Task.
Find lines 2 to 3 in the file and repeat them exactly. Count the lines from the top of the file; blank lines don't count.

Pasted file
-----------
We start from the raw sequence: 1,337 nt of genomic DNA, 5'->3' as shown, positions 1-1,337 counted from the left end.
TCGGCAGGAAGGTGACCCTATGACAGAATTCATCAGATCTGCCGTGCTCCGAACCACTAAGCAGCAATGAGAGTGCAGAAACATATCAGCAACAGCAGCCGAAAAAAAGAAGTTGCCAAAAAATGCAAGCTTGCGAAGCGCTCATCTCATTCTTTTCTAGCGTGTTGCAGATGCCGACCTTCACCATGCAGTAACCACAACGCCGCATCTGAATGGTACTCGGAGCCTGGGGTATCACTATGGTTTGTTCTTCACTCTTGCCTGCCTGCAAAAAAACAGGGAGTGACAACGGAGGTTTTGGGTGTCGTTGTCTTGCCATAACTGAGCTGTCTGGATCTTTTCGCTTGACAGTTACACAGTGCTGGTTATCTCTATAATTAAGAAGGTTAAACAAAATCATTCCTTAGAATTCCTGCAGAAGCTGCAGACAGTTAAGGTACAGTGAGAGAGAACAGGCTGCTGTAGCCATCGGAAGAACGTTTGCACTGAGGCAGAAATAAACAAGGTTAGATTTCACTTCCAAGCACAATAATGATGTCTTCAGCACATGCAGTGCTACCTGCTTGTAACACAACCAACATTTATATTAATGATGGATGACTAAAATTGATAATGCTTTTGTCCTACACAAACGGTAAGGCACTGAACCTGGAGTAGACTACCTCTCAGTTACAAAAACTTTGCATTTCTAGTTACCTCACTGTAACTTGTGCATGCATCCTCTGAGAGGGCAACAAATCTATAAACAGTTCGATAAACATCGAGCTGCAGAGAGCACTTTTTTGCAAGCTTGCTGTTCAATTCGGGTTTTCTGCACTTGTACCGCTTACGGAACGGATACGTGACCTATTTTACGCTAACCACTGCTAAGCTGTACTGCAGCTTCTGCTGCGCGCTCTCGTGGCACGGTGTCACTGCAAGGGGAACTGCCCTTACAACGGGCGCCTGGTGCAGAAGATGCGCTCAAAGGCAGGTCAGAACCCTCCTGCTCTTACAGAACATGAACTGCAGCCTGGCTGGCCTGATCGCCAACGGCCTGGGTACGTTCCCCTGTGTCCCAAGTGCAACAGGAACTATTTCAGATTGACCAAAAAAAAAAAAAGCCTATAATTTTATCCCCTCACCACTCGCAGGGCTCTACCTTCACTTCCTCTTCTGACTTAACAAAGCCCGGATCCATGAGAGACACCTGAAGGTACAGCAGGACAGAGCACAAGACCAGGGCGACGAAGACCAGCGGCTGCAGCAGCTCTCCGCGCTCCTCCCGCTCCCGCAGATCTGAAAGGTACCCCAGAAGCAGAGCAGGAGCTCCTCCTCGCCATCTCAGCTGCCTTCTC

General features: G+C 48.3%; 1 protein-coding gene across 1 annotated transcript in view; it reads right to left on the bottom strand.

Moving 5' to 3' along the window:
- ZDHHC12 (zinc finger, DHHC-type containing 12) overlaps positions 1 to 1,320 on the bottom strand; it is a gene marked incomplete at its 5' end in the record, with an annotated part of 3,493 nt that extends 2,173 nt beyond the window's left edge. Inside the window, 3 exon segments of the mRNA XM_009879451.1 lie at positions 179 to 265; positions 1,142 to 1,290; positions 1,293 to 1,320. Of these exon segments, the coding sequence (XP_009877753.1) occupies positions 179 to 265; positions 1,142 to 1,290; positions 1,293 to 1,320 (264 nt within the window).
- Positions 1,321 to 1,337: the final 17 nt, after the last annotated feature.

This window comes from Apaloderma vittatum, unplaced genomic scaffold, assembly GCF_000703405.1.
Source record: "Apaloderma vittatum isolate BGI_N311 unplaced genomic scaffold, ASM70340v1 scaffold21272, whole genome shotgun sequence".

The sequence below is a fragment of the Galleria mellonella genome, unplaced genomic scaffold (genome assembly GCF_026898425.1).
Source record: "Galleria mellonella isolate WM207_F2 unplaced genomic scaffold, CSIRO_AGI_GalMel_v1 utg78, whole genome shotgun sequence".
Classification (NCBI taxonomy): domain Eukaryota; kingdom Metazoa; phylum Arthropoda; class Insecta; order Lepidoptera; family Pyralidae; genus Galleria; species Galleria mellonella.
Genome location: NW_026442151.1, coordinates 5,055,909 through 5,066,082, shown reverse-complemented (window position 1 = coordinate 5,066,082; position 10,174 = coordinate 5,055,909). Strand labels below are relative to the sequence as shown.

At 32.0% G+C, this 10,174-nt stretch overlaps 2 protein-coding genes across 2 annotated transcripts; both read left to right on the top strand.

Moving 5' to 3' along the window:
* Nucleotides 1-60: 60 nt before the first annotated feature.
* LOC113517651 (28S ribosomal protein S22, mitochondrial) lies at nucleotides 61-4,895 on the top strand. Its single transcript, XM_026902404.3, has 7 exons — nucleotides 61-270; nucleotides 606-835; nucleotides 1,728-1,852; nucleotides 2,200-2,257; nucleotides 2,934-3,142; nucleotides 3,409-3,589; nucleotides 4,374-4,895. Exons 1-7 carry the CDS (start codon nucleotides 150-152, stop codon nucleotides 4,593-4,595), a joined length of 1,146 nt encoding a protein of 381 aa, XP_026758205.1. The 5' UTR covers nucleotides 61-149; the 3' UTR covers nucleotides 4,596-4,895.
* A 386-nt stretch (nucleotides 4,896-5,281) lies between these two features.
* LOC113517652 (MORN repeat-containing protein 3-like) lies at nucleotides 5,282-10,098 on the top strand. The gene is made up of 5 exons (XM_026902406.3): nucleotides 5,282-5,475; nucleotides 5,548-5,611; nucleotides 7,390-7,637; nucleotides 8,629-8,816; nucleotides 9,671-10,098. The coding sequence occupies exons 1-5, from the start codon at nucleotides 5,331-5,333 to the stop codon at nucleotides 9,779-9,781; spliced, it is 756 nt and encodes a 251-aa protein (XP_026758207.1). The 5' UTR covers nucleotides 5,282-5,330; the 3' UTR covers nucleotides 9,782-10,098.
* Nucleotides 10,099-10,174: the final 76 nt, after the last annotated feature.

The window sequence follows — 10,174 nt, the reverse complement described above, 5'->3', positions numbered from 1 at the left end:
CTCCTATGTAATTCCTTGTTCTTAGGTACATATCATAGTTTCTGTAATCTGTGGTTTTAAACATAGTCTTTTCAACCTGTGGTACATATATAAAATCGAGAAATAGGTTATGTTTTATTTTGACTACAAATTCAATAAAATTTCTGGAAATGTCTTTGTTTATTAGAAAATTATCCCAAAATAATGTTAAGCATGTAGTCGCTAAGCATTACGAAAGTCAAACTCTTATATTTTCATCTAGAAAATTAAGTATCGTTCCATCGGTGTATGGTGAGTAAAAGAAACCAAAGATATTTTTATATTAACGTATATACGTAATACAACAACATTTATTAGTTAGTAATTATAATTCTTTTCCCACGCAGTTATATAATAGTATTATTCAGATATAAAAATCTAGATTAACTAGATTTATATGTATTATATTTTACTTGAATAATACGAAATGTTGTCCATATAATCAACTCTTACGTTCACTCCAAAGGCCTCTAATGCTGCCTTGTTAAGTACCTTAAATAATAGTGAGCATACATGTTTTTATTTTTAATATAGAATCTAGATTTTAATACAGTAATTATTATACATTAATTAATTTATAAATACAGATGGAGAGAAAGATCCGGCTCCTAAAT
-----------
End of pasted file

TCGGCAGGAAGGTGACCCTATGACAGAATTCATCAGATCTGCCGTGCTCCGAACCACTAAGCAGCAATGAGAGTGCAGAAACATATCAGCAACAGCAGCCGAAAAAAAGAAGTTGCCAAAAAATGCAAGCTTGCGAAGCGCTCATCTCATTCTTTTCTAGCGTGTTGCAGATGCCGACCTTCACCATGCAGTAACCACAACGCCGCATCTGAATGGTACTCGGAGCCTGGGGTATCACTATGGTTTGTTCTTCACTCTTGCCTGCCTGCAAAAAAACAGGGAGTGACAACGGAGGTTTTGGGTGTCGTTGTCTTGCCATAACTGAGCTGTCTGGATCTTTTCGCTTGACAGTTACACAGTGCTGGTTATCTCTATAATTAAGAAGGTTAAACAAAATCATTCCTTAGAATTCCTGCAGAAGCTGCAGACAGTTAAGGTACAGTGAGAGAGAACAGGCTGCTGTAGCCATCGGAAGAACGTTTGCACTGAGGCAGAAATAAACAAGGTTAGATTTCACTTCCAAGCACAATAATGATGTCTTCAGCACATGCAGTGCTACCTGCTTGTAACACAACCAACATTTATATTAATGATGGATGACTAAAATTGATAATGCTTTTGTCCTACACAAACGGTAAGGCACTGAACCTGGAGTAGACTACCTCTCAGTTACAAAAACTTTGCATTTCTAGTTACCTCACTGTAACTTGTGCATGCATCCTCTGAGAGGGCAACAAATCTATAAACAGTTCGATAAACATCGAGCTGCAGAGAGCACTTTTTTGCAAGCTTGCTGTTCAATTCGGGTTTTCTGCACTTGTACCGCTTACGGAACGGATACGTGACCTATTTTACGCTAACCACTGCTAAGCTGTACTGCAGCTTCTGCTGCGCGCTCTCGTGGCACGGTGTCACTGCAAGGGGAACTGCCCTTACAACGGGCGCCTGGTGCAGAAGATGCGCTCAAAGGCAGGTCAGAACCCTCCTGCTCTTACAGAACATGAACTGCAGCCTGGCTGGCCTGATCGCCAACGGCCTGGGTACGTTCCCCTGTGTCCCAAGTGCAACAGGAACTATTTCAGATTGACCAAAAAAAAAAAAAGCCTATAATTTTATCCCCTCACCACTCGCAGGGCTCTACCTTCACTTCCTCTTCTGACTTAACAAAGCCCGGATCCATGAGAGACACCTGAAGGTACAGCAGGACAGAGCACAAGACCAGGGCGACGAAGACCAGCGGCTGCAGCAGCTCTCCGCGCTCCTCCCGCTCCCGCAGATCTGAAAGGTACCCCAGAAGCAGAGCAGGAGCTCCTCCTCGCCATCTCAGCTGCCTTCTC

General features: G+C 48.3%; 1 protein-coding gene across 1 annotated transcript in view; it reads right to left on the bottom strand.